In a new TV ad, Sen. Maggie Hassan tries to put some distance between herself and President Joe Biden.
“I’m taking on members of my own party to push a gas tax holiday,” says the New Hampshire Democrat in her first ad of 2022. “And I’m pushing Joe Biden to release more of our oil reserves. That’s how we lower costs and get through these times.”
The message is unmistakable:
1) Gas prices are a major problem in the country.
2) Biden and Democratic leaders aren’t doing enough to solve it.
3) Hassan isn’t afraid to tell her party — and her President — that they need to do better.
Remember that the ads candidates choose to run are deeply revealing about their understanding of the current political environment. The spots are almost always shown to focus groups before running. And campaigns spend a major bulk of the millions of dollars they raise on ads designed to persuade voters.
Given that, it’s decidedly significant that Hassan’s first ad of the year is an attempt to get some distance from Biden (and her party more broadly).
Biden, after all, won New Hampshire by seven points in 2020. The state has two Democratic US senators and both of its US House members are Democrats.
But New Hampshire has turned away from Biden and Democrats — mimicking the broader disapproval with which Biden is regarded nationally — and made her reelection race a fraught affair for Hassan.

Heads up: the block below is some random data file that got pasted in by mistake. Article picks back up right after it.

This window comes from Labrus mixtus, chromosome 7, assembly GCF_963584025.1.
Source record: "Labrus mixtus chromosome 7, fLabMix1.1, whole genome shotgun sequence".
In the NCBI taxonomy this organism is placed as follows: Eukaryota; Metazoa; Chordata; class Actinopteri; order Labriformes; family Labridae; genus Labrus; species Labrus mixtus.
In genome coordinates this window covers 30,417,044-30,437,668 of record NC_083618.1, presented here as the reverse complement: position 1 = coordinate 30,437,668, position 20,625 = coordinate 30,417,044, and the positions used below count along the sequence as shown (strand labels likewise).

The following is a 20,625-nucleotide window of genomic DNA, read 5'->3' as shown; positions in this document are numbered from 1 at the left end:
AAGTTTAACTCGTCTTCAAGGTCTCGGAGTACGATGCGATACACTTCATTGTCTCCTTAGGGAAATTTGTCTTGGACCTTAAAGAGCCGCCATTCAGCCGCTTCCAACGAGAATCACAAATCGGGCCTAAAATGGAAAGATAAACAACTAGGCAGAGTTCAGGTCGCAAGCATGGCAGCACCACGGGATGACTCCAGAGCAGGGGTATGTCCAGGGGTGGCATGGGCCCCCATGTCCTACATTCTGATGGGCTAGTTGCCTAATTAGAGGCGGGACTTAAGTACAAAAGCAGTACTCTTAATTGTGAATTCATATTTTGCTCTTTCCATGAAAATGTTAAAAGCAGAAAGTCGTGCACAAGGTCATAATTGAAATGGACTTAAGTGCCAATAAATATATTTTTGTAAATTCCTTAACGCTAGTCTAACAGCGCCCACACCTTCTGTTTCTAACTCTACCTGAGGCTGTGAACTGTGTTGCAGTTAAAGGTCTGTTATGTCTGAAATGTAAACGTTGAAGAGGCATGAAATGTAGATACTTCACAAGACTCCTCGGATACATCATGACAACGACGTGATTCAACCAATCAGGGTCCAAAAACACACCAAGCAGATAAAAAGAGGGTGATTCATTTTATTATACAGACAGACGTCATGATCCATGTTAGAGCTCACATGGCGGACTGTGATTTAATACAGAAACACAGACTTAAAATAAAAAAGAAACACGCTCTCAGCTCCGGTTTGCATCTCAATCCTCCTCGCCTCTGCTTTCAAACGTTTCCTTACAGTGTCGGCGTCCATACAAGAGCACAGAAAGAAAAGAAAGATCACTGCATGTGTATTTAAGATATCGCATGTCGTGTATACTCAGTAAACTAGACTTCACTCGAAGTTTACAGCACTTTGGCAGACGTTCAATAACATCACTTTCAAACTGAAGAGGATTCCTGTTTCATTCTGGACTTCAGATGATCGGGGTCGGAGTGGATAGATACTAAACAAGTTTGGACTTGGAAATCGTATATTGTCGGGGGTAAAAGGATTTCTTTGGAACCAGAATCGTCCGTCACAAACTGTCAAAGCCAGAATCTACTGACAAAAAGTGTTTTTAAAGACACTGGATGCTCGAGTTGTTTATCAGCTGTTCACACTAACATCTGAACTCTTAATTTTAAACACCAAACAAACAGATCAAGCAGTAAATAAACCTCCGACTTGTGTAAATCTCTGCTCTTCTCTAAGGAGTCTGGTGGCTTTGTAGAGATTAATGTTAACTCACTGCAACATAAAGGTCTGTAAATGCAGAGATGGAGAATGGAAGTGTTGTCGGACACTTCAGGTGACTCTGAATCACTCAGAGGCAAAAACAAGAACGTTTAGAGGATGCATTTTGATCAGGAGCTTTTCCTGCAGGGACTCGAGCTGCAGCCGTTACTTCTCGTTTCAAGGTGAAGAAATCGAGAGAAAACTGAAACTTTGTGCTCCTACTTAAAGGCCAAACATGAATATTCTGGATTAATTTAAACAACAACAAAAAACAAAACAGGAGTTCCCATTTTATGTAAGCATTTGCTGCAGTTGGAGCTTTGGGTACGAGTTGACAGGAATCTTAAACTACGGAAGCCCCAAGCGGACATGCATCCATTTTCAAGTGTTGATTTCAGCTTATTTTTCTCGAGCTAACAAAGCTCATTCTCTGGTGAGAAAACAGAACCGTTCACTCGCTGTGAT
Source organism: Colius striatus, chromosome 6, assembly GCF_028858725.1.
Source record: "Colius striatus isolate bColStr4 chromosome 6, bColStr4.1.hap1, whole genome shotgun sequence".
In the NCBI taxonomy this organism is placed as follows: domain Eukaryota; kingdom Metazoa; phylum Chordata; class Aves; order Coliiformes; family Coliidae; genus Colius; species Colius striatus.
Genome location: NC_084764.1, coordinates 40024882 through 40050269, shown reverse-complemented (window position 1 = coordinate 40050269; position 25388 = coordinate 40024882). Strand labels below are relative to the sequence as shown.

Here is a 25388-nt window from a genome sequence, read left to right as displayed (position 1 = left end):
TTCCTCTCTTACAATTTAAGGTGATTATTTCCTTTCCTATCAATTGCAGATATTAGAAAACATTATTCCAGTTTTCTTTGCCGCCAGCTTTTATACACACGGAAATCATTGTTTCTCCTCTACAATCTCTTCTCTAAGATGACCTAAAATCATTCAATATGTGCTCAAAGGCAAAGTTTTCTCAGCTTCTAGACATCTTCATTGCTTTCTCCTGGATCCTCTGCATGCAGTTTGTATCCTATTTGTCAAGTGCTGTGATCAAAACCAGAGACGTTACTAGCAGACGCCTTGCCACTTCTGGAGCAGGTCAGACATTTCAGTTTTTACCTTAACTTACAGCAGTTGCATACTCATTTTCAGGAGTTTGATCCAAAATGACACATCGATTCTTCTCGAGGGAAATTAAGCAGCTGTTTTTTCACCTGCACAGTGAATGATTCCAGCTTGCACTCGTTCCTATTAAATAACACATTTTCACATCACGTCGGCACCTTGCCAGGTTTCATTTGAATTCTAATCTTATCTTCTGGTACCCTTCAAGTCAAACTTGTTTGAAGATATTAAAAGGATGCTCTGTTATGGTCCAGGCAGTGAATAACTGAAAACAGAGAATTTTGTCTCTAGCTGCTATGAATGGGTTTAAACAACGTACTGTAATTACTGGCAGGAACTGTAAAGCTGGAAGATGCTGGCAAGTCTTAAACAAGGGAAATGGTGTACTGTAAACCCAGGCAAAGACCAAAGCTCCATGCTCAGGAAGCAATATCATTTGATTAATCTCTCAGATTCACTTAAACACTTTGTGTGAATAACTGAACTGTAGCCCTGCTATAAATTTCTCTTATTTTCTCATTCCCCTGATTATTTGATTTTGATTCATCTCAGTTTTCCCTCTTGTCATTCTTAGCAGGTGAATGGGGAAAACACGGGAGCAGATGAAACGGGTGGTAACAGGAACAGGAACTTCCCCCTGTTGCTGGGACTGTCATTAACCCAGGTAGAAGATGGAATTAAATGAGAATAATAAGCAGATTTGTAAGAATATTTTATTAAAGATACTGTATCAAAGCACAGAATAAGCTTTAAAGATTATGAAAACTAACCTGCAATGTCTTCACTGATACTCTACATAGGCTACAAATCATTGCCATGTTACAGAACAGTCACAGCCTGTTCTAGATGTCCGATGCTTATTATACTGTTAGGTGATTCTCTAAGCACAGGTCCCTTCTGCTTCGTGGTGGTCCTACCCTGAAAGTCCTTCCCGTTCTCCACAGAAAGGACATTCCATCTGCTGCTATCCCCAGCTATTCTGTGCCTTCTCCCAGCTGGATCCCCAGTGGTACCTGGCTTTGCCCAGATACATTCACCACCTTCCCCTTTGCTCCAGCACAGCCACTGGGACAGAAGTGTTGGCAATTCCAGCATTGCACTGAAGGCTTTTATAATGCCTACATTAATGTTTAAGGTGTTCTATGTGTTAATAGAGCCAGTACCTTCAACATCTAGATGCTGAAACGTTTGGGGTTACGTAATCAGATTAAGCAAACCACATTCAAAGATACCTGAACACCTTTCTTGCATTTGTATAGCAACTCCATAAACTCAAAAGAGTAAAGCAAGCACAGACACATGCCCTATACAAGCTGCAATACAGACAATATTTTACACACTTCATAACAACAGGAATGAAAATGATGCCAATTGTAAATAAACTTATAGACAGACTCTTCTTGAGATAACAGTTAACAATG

Polling released last week by the University of New Hampshire showed the Democratic incumbent in a statistical dead heat among likely voters with three of the best-known Republicans running against her. (The strongest potential Republican candidate — Gov. Chris Sununu — shocked the political world in November when he announced that he would not run for Senate.) The New Hampshire Senate seat is currently ranked as the sixth most likely to switch parties by WEBICNEWS.
Hassan’s strategy carries real risks — most notably that she could alienate Democratic base voters who she badly need to show up to have a chance at winning this fall.
Already, Democrats nationally are experiencing a considerable passion gap between their base and that of Republicans.
In a new Washington Post/ABC News poll, 42% of Americans said they strongly disapprove of the job Biden is doing as president, while only 21% said they strongly approve. That same poll shows that Republicans and Republican-leaning independents said they are more certain to vote than Democrats and Democratic-leaning independents by a margin of 10 points.
Those numbers reveal the incredibly difficult line that endangered incumbents like Hassan must try to walk over the next six months.
In order to win over swing voters and even some Republican-leaning voters, they need to show independence from Biden — particularly on issues like inflation and gas prices that Americans regularly say are top of mind.
At the same time, Hassan and other Democratic incumbents can’t be seen as trying to dump Biden entirely, as that will not sit well with a party base that still, broadly, supports the President.
It’s a delicate political proposition — and one that only the most skilled of politicians will be able to navigate.